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Barcelona’s luck runs out as Celtic pull off special victory
- Updated: 8 November, 2012
With their 125th anniversary only 24 hours old, this wouldn’t have been any other tie for Celtic regardless of the result, but in taking three points from one of the strongest sides in world football, the Hoops ensured it would live on in their illustrious history. Barcelona, for their part, will put it down as a night to forget, though there are certainly lessons to be learned.
Barça’s initial tactical approach was clear: anticipating a defensive approach from the Scots, Vilanova seemed to have instructed his two wide forwards to come inside and create space for the forward runs of Dani Alves and Jordi Alba as much as possible in an effort to stretch the play. The problem was, Barcelona had no one willing to burst into the box to get on the end of any potential crosses, with Lionel Messi coming deep to receive the ball more often than not, so Celtic were happy to concede the space on the wings. At the same time, such lack of defensive concern on behalf of the Catalans meant a near flawless performance would be required by Alex Song in the midfield pivot position in order to prevent Celtic exposing the space left behind on the counter attack. In truth, Song’s display was anything but quality.
After picking up a petty booking early on, he was, by the end of the night, lucky not to be sent on the long walk on two occasions, with equally foolish fouls coming either side of the break. His struggles in the role both highlighted just how good Sergio Busquets is in the same position while at the same time bringing into question again his signing in the first place. If the former Arsenal man isn’t a competent reinforcement at centreback, nor as a midfield pivot, then what exactly does he bring to the fold? It’s easy to predict that slackness in the summer market could yet come back to haunt the Catalans, and while they’ve escaped from similarly poor windows in the past, this season looks particularly perilous.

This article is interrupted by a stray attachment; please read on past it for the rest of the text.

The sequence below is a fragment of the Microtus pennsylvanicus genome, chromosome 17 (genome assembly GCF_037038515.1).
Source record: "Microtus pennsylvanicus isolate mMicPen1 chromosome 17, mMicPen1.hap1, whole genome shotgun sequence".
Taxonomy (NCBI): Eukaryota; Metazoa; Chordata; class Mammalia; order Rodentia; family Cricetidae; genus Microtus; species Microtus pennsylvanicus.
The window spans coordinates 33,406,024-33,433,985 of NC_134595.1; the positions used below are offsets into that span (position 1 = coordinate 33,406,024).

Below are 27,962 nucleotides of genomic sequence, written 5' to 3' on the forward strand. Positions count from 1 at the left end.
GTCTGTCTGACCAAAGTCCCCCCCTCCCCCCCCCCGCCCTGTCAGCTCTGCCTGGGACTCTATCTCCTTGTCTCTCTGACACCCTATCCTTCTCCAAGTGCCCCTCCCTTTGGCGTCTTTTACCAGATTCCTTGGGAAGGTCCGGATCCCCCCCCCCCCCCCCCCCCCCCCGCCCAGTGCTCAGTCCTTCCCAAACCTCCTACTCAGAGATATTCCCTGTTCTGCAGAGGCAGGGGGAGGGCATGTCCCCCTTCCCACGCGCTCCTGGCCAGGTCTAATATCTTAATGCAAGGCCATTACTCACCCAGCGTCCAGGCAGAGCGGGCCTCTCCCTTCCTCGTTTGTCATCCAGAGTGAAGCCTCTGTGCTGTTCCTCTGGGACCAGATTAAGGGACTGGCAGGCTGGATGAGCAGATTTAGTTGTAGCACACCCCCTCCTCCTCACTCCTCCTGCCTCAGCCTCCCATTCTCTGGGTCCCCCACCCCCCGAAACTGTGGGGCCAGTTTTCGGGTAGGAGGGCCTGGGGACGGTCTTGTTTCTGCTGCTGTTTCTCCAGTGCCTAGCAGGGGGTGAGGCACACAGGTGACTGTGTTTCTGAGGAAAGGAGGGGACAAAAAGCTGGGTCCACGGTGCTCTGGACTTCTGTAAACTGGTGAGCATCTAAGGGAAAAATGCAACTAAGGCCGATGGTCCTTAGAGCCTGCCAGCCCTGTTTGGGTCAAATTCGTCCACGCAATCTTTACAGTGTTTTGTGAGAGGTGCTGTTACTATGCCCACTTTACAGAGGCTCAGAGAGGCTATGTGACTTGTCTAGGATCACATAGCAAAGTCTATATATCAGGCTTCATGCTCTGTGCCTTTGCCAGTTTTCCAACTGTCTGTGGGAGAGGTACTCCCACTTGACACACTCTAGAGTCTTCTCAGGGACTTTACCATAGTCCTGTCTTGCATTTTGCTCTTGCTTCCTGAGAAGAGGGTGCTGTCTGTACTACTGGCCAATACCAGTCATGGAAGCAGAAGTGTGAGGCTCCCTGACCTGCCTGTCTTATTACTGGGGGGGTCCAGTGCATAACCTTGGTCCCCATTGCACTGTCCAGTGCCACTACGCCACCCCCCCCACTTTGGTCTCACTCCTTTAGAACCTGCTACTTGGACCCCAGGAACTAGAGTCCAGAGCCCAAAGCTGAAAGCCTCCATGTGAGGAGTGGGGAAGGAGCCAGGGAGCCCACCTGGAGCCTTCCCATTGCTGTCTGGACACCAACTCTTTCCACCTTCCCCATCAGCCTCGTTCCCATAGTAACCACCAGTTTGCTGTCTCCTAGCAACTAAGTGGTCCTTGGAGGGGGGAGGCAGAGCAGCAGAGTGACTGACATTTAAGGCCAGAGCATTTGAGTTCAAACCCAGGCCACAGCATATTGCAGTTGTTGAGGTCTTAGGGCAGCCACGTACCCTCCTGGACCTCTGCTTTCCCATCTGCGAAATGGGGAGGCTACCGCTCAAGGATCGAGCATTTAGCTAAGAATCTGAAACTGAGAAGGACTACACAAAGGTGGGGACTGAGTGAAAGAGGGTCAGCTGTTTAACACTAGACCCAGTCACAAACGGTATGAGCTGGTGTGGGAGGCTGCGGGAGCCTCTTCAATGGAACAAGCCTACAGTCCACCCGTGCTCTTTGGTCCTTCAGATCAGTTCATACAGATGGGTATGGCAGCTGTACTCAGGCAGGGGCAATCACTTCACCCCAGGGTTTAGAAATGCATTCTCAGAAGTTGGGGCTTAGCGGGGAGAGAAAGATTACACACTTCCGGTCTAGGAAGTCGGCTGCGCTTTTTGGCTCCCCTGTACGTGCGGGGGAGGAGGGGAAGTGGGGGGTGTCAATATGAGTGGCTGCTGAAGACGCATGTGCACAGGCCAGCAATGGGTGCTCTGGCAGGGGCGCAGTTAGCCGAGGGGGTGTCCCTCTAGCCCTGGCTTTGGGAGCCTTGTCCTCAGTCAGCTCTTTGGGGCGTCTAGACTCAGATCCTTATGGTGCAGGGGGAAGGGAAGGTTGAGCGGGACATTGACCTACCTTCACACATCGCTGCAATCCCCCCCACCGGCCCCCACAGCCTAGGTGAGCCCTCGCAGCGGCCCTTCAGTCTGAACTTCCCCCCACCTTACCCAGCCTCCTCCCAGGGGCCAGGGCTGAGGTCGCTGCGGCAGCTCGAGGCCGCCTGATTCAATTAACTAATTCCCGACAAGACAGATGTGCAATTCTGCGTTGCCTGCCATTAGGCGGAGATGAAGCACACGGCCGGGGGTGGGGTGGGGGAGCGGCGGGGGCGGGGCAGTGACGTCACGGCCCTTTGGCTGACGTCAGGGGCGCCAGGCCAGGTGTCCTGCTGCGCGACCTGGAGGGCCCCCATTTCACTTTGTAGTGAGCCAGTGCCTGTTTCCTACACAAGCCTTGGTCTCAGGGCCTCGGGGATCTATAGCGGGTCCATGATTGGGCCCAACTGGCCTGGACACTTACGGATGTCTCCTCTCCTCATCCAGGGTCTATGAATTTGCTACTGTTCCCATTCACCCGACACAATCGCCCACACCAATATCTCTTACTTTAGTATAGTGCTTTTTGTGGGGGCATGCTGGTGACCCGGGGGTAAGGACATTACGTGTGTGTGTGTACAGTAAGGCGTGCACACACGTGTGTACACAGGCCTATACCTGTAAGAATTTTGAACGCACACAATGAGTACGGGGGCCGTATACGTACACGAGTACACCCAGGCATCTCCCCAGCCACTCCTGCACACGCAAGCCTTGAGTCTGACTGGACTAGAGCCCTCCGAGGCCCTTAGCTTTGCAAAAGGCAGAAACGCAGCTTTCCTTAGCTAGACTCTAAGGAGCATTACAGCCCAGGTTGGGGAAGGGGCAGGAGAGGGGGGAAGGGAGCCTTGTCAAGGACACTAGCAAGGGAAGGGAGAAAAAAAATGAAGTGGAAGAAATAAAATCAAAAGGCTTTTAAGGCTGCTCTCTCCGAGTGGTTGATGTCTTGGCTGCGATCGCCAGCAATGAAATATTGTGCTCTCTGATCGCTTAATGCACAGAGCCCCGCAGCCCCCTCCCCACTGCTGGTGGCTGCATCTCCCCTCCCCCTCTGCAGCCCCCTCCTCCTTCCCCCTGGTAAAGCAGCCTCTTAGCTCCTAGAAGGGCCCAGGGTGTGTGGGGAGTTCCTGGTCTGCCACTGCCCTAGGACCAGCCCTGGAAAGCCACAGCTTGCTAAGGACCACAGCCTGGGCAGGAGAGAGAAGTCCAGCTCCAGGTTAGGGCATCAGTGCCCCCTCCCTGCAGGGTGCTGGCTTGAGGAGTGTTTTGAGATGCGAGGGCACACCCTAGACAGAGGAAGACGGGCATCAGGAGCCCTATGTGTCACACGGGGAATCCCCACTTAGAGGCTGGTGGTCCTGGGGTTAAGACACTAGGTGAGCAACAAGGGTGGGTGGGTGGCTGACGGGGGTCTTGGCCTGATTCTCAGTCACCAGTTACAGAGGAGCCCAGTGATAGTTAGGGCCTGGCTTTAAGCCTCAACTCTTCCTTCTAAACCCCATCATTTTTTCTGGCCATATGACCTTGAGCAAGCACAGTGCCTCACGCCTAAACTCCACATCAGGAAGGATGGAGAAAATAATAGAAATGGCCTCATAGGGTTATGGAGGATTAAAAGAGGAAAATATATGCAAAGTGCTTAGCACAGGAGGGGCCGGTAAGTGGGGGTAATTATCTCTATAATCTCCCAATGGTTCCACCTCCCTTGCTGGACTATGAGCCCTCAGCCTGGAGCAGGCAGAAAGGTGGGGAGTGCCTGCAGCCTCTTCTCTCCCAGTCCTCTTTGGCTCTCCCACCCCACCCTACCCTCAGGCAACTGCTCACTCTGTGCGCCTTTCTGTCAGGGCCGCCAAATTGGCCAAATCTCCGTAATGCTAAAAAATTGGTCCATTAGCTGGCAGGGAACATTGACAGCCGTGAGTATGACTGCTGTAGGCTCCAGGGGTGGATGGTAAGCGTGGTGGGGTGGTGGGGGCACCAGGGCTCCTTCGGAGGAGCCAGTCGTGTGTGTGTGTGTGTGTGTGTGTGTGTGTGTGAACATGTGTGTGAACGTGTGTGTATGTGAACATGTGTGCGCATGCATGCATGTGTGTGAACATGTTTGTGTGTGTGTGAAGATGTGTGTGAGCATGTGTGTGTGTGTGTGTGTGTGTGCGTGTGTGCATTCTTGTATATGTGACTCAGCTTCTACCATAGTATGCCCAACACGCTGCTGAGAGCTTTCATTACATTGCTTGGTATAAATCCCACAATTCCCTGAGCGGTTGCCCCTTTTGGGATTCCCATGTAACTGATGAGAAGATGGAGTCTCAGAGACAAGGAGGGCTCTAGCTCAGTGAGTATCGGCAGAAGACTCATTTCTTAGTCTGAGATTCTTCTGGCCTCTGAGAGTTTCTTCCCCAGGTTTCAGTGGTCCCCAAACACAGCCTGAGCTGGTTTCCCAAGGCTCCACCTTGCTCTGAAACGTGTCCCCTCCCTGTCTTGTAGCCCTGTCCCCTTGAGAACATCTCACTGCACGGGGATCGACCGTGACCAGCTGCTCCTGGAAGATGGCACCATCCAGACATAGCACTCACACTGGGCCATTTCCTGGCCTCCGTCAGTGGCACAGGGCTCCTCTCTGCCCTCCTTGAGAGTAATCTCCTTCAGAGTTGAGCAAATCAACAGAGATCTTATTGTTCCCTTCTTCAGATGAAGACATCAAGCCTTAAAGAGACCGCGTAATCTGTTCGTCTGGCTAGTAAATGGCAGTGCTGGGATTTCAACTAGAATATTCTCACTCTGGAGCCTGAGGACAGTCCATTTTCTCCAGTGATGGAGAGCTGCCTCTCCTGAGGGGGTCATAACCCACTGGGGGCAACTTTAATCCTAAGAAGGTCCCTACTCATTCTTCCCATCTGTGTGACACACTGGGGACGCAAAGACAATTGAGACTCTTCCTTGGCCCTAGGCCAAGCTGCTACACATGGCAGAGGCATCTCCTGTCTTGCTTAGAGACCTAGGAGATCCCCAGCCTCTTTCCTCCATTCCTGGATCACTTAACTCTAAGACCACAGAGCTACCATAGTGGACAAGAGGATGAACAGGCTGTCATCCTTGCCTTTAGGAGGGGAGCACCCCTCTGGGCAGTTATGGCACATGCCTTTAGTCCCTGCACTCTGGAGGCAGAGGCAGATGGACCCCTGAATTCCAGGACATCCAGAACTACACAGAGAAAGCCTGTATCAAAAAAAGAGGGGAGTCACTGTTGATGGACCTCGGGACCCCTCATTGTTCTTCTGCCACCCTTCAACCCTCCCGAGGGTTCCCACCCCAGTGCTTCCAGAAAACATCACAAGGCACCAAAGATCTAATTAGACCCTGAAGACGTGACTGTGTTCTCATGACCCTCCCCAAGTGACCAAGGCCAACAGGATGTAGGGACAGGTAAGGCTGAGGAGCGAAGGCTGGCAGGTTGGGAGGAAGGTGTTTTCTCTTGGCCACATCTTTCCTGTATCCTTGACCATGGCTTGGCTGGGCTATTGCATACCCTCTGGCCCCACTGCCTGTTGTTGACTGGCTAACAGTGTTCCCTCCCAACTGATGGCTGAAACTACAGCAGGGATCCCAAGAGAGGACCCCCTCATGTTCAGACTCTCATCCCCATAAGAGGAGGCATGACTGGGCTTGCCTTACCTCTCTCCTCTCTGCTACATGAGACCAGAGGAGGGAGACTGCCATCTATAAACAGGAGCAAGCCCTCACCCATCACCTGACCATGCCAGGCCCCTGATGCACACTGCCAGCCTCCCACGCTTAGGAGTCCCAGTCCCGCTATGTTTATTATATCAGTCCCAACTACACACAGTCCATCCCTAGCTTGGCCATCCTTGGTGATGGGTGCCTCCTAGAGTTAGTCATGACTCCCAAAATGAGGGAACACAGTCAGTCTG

Then there was the delay with which Tito Vilanova made his changes. After it was made clear the the Blaugrana would be reduced to shooting from distance with frequency, the withdrawal of Alexis for David Villa should have occurred well before it did. El Guaje didn’t have one of his better nights in the end, but certainly has the more suitable skillset for causing damage to stubborn opposition, and could have done with more minutes on the pitch in order to help his team.
To talk only of Barcelona’s errors would be unjust to Celtic however. The Scots started the game with two clear out-balls in both Miku and Samaras, and after drawing first blood, only then did they retreat to the edge of their area. It wasn’t only good defensive work for the Hoops however – on the rare opportunities that they had the ball they made sure to use it quickly and efficiently, playing to their height advantage whenever possible.
Special mention has to go to three players in particular. Charlie Mulgrew, whose excellent cross created the first goal, and who nearly scored the second, was composed on the ball when required. Likewise, young striker Tony Watt, scorer of the second, deserves his place in this chronicle. Only a year ago I watched Watt scoring against Barcelona’s Juvenil A side at Parkhead in the NextGen Series. Perhaps the Blaugrana should have paid more attention to the forward when he entered the fray.
The star performer was undoubtedly Fraser Forster. If not for the presence of Joe Hart then the Celtic keeper would surely be considered for a starting spot with England never mind a cap after this display. Whether it was coming out for a cross, organising his defence or getting hand after steady hand to Barcelona shots, the keeper was flawless.
Barcelona may point towards bad luck, and if so, then their luck certainly ran out, but there were clear errors, both in the short and long term which led to this result. The lack of reaction on Vilanova’s behalf was particularly surprising considering he has made a habit of changing games with an astute adjustment. Above all, Barcelona should rue the fact that no lessons were learned from their first encounter with the Scottish side, where a similar outcome was a real possibility. Perhaps they are fortunate that the reminder has occurred now, and not in the knockout stage.